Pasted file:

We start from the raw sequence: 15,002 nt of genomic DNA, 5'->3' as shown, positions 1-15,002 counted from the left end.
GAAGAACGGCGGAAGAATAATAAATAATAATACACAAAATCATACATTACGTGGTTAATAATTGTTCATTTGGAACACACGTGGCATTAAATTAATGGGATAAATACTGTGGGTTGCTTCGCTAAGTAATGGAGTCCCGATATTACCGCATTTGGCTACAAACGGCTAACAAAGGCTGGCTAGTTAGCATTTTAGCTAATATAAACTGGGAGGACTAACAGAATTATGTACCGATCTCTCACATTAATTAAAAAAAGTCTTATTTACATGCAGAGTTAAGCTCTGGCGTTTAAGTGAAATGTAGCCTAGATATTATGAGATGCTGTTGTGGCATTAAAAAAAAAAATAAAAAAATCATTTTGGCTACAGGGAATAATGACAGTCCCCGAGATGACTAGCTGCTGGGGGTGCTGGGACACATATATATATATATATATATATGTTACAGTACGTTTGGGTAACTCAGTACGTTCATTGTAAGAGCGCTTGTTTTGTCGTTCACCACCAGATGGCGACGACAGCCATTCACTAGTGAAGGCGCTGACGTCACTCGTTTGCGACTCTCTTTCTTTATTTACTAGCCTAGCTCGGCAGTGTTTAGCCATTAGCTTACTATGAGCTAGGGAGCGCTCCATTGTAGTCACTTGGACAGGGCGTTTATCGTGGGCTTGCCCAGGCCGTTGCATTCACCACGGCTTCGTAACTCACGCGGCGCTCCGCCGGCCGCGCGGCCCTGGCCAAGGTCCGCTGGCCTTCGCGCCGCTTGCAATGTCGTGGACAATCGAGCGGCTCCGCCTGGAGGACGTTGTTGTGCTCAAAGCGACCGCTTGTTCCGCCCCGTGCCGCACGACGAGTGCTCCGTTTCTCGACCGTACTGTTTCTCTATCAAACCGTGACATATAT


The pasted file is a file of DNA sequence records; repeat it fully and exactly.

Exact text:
We start from the raw sequence: 15,002 nt of genomic DNA, 5'->3' as shown, positions 1-15,002 counted from the left end.
GAAGAACGGCGGAAGAATAATAAATAATAATACACAAAATCATACATTACGTGGTTAATAATTGTTCATTTGGAACACACGTGGCATTAAATTAATGGGATAAATACTGTGGGTTGCTTCGCTAAGTAATGGAGTCCCGATATTACCGCATTTGGCTACAAACGGCTAACAAAGGCTGGCTAGTTAGCATTTTAGCTAATATAAACTGGGAGGACTAACAGAATTATGTACCGATCTCTCACATTAATTAAAAAAAGTCTTATTTACATGCAGAGTTAAGCTCTGGCGTTTAAGTGAAATGTAGCCTAGATATTATGAGATGCTGTTGTGGCATTAAAAAAAAAAATAAAAAAATCATTTTGGCTACAGGGAATAATGACAGTCCCCGAGATGACTAGCTGCTGGGGGTGCTGGGACACATATATATATATATATATATATGTTACAGTACGTTTGGGTAACTCAGTACGTTCATTGTAAGAGCGCTTGTTTTGTCGTTCACCACCAGATGGCGACGACAGCCATTCACTAGTGAAGGCGCTGACGTCACTCGTTTGCGACTCTCTTTCTTTATTTACTAGCCTAGCTCGGCAGTGTTTAGCCATTAGCTTACTATGAGCTAGGGAGCGCTCCATTGTAGTCACTTGGACAGGGCGTTTATCGTGGGCTTGCCCAGGCCGTTGCATTCACCACGGCTTCGTAACTCACGCGGCGCTCCGCCGGCCGCGCGGCCCTGGCCAAGGTCCGCTGGCCTTCGCGCCGCTTGCAATGTCGTGGACAATCGAGCGGCTCCGCCTGGAGGACGTTGTTGTGCTCAAAGCGACCGCTTGTTCCGCCCCGTGCCGCACGACGAGTGCTCCGTTTCTCGACCGTACTGTTTCTCTATCAAACCGTGACATATAT